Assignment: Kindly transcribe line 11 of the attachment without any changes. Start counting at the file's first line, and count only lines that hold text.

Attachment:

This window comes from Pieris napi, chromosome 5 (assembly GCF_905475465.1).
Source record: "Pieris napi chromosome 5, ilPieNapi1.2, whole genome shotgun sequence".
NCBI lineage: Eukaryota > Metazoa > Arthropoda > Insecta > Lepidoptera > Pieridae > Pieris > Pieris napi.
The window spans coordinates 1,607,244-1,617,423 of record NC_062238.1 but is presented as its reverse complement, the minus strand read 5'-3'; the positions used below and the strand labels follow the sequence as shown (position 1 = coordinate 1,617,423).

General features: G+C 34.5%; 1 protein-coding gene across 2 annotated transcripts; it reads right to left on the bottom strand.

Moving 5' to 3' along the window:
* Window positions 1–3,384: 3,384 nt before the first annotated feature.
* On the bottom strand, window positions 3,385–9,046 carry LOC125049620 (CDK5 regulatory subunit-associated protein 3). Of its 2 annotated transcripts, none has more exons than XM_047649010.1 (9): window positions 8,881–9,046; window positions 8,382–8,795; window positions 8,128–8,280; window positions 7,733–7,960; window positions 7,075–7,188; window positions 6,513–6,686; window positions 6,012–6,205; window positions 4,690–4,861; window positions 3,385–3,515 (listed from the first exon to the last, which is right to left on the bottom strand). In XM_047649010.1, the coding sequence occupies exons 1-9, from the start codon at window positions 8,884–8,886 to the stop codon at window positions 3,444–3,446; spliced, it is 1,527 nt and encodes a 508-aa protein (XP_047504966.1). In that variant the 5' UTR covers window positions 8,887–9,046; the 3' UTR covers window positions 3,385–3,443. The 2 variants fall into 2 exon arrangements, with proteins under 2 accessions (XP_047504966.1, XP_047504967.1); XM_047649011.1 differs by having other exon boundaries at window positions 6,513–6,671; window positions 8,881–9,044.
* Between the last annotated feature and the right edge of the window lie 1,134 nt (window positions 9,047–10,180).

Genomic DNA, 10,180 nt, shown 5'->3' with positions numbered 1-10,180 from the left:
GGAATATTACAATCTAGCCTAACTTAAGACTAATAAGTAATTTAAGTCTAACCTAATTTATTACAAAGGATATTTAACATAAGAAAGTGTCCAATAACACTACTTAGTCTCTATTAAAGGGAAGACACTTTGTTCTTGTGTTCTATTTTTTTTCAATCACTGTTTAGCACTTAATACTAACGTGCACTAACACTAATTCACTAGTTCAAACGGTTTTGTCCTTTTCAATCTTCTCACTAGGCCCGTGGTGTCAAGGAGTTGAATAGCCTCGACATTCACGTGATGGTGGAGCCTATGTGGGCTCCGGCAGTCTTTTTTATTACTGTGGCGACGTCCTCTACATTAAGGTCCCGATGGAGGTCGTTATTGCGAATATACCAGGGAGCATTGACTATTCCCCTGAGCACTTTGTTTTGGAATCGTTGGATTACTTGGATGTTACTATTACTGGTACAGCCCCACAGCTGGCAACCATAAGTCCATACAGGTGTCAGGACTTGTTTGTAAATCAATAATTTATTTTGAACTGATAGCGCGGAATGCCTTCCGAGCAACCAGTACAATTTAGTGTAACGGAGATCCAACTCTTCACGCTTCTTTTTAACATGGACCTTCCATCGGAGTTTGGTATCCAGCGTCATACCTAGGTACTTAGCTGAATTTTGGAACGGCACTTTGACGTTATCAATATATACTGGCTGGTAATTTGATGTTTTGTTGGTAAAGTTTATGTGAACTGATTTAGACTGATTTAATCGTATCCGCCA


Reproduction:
GGAATATTACAATCTAGCCTAACTTAAGACTAATAAGTAATTTAAGTCTAACCTAATTTATTACAAAGGATATTTAACATAAGAAAGTGTCCAATAACACTACTTAGTCTCTATTAAAGGGAAGACACTTTGTTCTTGTGTTCTATTTTTTTTCAATCACTGTTTAGCACTTAATACTAACGTGCACTAACACTAATTCACTAGTTCAAACGGTTTTGTCCTTTTCAATCTTCTCACTAGGCCCGTGGTGTCAAGGAGTTGAATAGCCTCGACATTCACGTGATGGTGGAGCCTATGTGGGCTCCGGCAGTCTTTTTTATTACTGTGGCGACGTCCTCTACATTAAGGTCCCGATGGAGGTCGTTATTGCGAATATACCAGGGAGCATTGACTATTCCCCTGAGCACTTTGTTTTGGAATCGTTGGATTACTTGGATGTTACTATTACTGGTACAGCCCCACAGCTGGCAACCATAAGTCCATACAGGTGTCAGGACTTGTTTGTAAATCAATAATTTATTTTGAACTGATAGCGCGGAATGCCTTCCGAGCAACCAGTACAATTTAGTGTAACGGAGATCCAACTCTTCACGCTTCTTTTTAACATGGACCTTCCATCGGAGTTTGGTATCCAGCGTCATACCTAGGTACTTAGCTGAATTTTGGAACGGCACTTTGACGTTATCAATATATACTGGCTGGTAATTTGATGTTTTGTTGGTAAAGTTTATGTGAACTGATTTAGACTGATTTAATCGTATCCGCCA